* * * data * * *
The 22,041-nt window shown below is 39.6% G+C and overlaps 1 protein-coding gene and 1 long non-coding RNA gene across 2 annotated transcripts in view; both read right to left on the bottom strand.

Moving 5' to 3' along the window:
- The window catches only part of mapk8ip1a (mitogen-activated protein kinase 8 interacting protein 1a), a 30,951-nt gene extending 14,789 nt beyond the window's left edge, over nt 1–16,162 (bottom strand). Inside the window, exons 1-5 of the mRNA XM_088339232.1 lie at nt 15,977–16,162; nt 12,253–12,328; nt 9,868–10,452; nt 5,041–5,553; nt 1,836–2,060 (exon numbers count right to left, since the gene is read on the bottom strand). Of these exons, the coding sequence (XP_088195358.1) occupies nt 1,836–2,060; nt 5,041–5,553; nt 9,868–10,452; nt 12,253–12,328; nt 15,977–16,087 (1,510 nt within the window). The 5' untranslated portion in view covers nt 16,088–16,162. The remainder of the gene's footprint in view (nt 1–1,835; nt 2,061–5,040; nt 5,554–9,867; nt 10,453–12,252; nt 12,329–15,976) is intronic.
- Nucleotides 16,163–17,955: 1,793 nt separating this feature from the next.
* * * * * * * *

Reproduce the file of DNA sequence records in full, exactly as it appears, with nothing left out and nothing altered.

The 22,041-nt window shown below is 39.6% G+C and overlaps 1 protein-coding gene and 1 long non-coding RNA gene across 2 annotated transcripts in view; both read right to left on the bottom strand.

Moving 5' to 3' along the window:
- The window catches only part of mapk8ip1a (mitogen-activated protein kinase 8 interacting protein 1a), a 30,951-nt gene extending 14,789 nt beyond the window's left edge, over nt 1–16,162 (bottom strand). Inside the window, exons 1-5 of the mRNA XM_088339232.1 lie at nt 15,977–16,162; nt 12,253–12,328; nt 9,868–10,452; nt 5,041–5,553; nt 1,836–2,060 (exon numbers count right to left, since the gene is read on the bottom strand). Of these exons, the coding sequence (XP_088195358.1) occupies nt 1,836–2,060; nt 5,041–5,553; nt 9,868–10,452; nt 12,253–12,328; nt 15,977–16,087 (1,510 nt within the window). The 5' untranslated portion in view covers nt 16,088–16,162. The remainder of the gene's footprint in view (nt 1–1,835; nt 2,061–5,040; nt 5,554–9,867; nt 10,453–12,252; nt 12,329–15,976) is intronic.
- Nucleotides 16,163–17,955: 1,793 nt separating this feature from the next.